How much do you have invested in your “lifestyle”? Think you aren’t “rich and famous” enough to have a “lifestyle”? Think again:
– Do you have a home you take pride and comfort in? … How much of your income goes into that home: paying a mortgage, purchasing new flooring or repairing old plumbing?
– Do you keep a relatively green, growing lawn and perhaps a flower bed or two? … How many Saturday afternoons have you invested in mowing, weeding, planting and sweating over them?
– Do you enjoy golfing, tennis, or skiing? … How much of your energy have you given to perfecting your sport-skills, finding the right equipment, locating just the place to play and commuting back and forth to it?
– Do you count your career’s success as the definition of your personal success? … How many evenings, weekends and holidays have you given over to advancing your career? How many times have you opted for a late night at the office instead of a night out on the town? How many birthdays, anniversaries or vacations have you missed in order to get more “work done”?
We all choose to invest in some sort of lifestyle. Only the degree of investment and the ratio of real life-substance to empty lifestyle varies. The challenge we are faced with is whether we are investing in life-substance or just settling for lifestyle.
Authors Steven Carter and Julia Sokol talk about four different rides through life that many people are choosing as their lifestyle journey. They designate these four “rides” as either 1. a slide, 2. a treadmill, 3. a roller coaster, or 4. an escalator. Can you find yourself in one of these descriptions?
First, the downward slide. We know all about downward mobility. At times things grow so gloomy it seems as if someone turned off the light at the other end of the tunnel. Even though we did everything we could, we still feel cheated. We feel set up by the very system we have invested in. Like the character in a Frank and Ernest cartoon: “The boss said I was a cornerstone of this organization, and then I found out they were cutting corners.” When we’re on the downward slide, we aren’t rewarded as we think fit. Consequently, over the years, we “sliders” increasingly see no reason to invest ourselves in anyone or anything. We let the pull of gravity guide our lives and our attitudes – dragging us down ever closer to the bottom of the slide, the end of the ride.
Second, there’s the treadmill. We are always exhausted but fear slowing down for fear of losing ground. So we shortchange those closest to us. We can’t even fit in the exercise or diet we need. Like a treadmill, this ride never really gets anywhere – up or down. On the treadmill we expend all our energy just so we can safely stay in one place.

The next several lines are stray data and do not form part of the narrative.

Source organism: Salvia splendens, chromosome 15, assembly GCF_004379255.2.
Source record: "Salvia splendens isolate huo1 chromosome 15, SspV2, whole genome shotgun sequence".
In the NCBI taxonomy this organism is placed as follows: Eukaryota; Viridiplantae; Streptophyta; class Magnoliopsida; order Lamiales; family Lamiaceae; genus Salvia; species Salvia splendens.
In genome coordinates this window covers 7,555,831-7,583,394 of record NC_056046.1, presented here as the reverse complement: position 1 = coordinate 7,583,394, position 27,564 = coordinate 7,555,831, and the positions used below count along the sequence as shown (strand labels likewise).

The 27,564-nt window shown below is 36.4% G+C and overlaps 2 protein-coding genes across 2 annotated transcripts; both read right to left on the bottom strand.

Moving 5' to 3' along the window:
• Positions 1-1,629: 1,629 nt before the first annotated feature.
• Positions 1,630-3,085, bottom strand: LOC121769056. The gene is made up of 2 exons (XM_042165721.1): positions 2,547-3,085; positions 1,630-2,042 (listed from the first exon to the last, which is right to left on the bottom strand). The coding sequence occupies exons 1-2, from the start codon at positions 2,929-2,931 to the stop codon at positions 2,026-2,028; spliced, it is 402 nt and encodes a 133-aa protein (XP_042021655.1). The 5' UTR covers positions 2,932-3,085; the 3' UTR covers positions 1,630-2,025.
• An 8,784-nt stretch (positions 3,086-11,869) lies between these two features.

Third, there’s the roller coaster. One minute we’re high (with life, with work, with God). The next minute we’re plunged down low. One minute we’re “on top of the world.” The next minute we’re on skid row. Our body says it can’t keep up, but we ignore it. We don’t like routines – they’re too dull and deadly. Gamblers by nature, we love the fast track – we say we like pressure. Do we like the ulcers, migraines and high blood pressure as well?
Fourth, there’s the escalator. Despite success, we can’t stop. We keep on upping the ante in our lives. We never feel financially comfortable – no matter how much we have. We have no life outside of work. In both our time and our finances, we are leveraged to the hilt. Unlike those on the roller coaster, we just keep climbing and climbing as the pressure escalates, the work load increases, the debts skyrocket. We are the group most driven to accomplish “something” – but can never enjoy those things we do accomplish. We see success as always in our future, never in our present moment.
The author of 1 Peter reminds the Gentile Christians struggling to form a community of faith in the midst of a foreign land that their ancestors’ ways were “futile.” He insists that his readers have been “ransomed” from these fruitless, futile, pagan lifestyles through the supreme gift of Christ’s “precious blood.”
You and I are offered the same way out from our futile attempts at creating meaning and “success” in our lives. Jesus’ gift of a redeemed life can stop the downward slide, transform the treadmill into a purposeful pathway, add steadiness to the roller coaster and give the uncontrolled escalator a final destination.